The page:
Many considered Joan a nuisance, or a foul-mouthed “bitch,” names Joan would have reveled in. She was an unapologetic trailblazer; similarly to anti-conventional comediennes such as Moms Mabley and Phyllis Diller, she was decidedly not self-deprecating. Because she defied stereotypes and social mores for female comics, female performers of any genre, and women in general, Joan could be called a nonconformist feminist. She relates to many examples we study and critique in my course BLS 348: Representing Women.

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Contrary to other female comics of the past and of today, she didn’t put herself down, but also didn’t quite put others down either. She “made fun” of others, always in the spirit of humor. Her critiques were never harsh, although some of her comments, especially on Fashion Police, quite literally hit below the belt. Following her death, the E! Channel showed a marathon of Joan’s greatest Fashion Police episodes, culminating in a tribute episode of the show in which her co-hosts, Giuliana Rancic, George Kotsiopoulos, and Kelly Osborn as well as the executive producer of the show, Joan’s daughter, Melissa Rivers, shared their memories of Joan and of the show, with laughter and tears. There was a series of clips from over the years of Joan’s characteristically vulgar pussy jokes. Another humorous montage was of clips in which Joan struggles to get her jokes out, as she cracks herself up. She made herself and others laugh. She also laughed at herself, making unashamed jokes about the effects of aging and her many cosmetic surgery procedures.

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Throughout the footage about Joan’s death on TV, countless celebrities have said she not only made them smile, but that she was generous with her time, resources, and advice; many likened her to a mother, grandmother, or confidant. Fashion designers also called Joan a friend and an advocate. She coined the red carpet question “Who are you wearing?,” sharing the attention given to the dolled up celebrity with the designer of their garb.

I had seen the fascinating documentary, Joan Rivers: A Piece of Work (2010), a few years ago and was compelled to watch it again when I heard she had died.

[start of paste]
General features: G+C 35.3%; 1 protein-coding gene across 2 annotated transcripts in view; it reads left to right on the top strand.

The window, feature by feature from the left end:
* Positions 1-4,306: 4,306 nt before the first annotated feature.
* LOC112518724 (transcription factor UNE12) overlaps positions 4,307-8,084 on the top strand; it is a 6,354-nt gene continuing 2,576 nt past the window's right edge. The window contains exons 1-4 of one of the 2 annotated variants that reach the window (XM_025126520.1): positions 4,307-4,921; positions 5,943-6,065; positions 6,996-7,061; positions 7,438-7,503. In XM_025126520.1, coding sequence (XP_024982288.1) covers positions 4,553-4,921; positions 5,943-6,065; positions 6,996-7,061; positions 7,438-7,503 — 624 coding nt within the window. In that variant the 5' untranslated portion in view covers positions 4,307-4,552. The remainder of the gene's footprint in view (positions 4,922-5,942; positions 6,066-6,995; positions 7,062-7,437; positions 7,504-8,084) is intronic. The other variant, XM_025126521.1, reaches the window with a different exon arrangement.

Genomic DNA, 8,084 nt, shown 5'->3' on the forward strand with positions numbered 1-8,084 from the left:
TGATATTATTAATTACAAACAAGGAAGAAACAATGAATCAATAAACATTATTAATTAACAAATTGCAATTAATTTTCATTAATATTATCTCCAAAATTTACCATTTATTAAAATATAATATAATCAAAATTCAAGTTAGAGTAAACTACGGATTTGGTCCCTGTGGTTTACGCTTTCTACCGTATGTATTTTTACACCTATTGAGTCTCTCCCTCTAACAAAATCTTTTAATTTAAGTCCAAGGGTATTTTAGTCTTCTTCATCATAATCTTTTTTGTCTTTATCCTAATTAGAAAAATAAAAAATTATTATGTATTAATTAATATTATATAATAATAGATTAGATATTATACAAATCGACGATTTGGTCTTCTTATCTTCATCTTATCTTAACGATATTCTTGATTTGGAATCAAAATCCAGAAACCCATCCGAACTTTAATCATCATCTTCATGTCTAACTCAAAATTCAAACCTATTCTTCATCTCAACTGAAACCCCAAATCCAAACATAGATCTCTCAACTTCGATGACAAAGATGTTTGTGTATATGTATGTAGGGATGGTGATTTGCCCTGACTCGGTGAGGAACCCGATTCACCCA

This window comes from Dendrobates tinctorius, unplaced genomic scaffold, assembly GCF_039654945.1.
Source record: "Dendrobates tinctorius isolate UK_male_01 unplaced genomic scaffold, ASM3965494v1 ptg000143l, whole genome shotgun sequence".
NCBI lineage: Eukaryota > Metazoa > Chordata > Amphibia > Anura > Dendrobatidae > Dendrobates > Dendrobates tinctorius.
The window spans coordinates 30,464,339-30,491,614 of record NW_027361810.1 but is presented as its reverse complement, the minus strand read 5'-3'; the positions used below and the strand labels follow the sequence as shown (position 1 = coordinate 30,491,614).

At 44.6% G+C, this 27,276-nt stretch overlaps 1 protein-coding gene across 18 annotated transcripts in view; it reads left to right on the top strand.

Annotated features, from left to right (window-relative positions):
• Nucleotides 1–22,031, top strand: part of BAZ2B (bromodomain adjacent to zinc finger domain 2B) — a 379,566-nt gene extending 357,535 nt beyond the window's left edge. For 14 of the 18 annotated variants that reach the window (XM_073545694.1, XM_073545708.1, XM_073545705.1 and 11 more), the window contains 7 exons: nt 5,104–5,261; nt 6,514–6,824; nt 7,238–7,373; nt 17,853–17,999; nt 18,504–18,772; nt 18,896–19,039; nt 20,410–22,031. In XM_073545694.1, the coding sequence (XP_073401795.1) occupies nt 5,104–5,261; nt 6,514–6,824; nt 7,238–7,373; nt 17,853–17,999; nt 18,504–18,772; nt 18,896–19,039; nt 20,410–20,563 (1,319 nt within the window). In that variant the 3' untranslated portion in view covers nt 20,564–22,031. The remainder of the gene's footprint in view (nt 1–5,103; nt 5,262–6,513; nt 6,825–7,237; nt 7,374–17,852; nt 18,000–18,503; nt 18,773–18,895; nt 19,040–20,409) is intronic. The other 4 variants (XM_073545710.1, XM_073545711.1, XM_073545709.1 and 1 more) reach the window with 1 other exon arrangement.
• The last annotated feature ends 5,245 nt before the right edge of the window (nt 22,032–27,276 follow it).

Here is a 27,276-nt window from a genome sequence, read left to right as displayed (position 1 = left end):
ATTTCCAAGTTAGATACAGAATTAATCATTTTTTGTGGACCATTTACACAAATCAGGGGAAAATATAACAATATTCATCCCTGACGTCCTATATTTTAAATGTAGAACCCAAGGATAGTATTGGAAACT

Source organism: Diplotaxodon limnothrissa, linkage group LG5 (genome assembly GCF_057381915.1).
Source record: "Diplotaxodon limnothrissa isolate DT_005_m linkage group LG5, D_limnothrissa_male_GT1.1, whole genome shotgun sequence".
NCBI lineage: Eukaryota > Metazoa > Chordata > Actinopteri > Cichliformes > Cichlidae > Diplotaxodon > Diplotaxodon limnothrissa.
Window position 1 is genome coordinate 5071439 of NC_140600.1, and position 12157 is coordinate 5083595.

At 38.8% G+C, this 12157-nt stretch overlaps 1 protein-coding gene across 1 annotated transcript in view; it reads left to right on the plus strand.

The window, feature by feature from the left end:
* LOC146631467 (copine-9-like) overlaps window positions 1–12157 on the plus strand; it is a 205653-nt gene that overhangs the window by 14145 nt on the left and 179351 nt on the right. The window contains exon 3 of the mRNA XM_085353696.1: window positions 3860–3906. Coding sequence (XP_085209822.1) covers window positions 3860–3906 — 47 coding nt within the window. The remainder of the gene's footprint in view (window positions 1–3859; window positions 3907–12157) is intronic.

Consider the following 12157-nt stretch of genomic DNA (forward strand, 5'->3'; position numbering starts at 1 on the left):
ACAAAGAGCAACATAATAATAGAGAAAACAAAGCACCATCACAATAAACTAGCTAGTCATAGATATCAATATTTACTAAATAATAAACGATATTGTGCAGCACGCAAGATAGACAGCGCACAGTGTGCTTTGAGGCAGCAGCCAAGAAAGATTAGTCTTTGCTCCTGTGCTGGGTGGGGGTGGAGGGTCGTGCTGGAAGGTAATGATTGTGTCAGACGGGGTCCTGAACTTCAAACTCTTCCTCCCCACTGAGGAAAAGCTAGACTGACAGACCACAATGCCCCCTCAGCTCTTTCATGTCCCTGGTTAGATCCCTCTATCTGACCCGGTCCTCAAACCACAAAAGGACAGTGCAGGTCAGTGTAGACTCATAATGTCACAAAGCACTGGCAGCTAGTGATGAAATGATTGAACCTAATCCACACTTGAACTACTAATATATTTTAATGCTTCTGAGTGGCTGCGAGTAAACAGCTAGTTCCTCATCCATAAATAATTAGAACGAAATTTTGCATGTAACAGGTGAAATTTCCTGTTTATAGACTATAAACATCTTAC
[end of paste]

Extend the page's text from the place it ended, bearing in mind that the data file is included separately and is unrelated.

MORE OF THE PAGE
The film underscores that Joan was a pioneer for female comics. In 1983, she became the first comedienne on The Tonight Show. She left in 1986 because she was offered the chance to host her own show, The Late Show with Joan Rivers. The show only lasted for 1 season, due to poor ratings and lack of sponsorship. Her husband, Edgar Rosenburg, served as a producer, and according to the documentary, other executives working on the show blamed him for the problems and told her to get rid of him. She refused, the show was cancelled, and the couple eventually separated. A few months later, Rosenburg committed suicide. The film doesn’t suggest that Joan or her failed show was the direct cause of this, and his Wikipedia page states that he suffered from clinical depression.

Following the end of her show and the loss of her estranged husband, Joan’s career tanked. She continued to do any stand up she could and eventually made a huge television comeback by winning on the show Celebrity Apprentice. She proved herself a shrewd business woman, who took charge of her career and later created a line of fashion, jewelry, and beauty items for QVC.

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At the time of her death at 81, she lived with her daughter and grandson in New York City, where she filmed a reality show and made appearances on QVC to market her line, traveled all over the country for stand up performances and appearances, and flew to Los Angles each week to film Fashion Police. Giuliana Rancic said Joan got to the set at 3 AM (they filmed at 8 AM) and would routinely have her special beverage during filming – a paper coffee cup with a straw, filled with white wine.

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In September of 2014, Joan had had a routine, outpatient procedure, an endoscopy, which involved the insertion of a tiny camera to look down her throat into her digestive system. During the procedure, she went into cardiac arrest, was taken to the hospital, and was put into a medically-induced coma to allow her brain to repair itself. She never came out of the coma. Considering the high level of activity in her life, it seemed like a tragedy, similar to the recent and untimely deaths of Philip Seymour Hoffman and Robin Williams. She hadn’t been slowing down, and her death was sudden. It made me sad. Then I realized that maybe this was the best way for her to go. She was at the top of her game, and her death was painless, without suffering or the knowledge of her impending demise.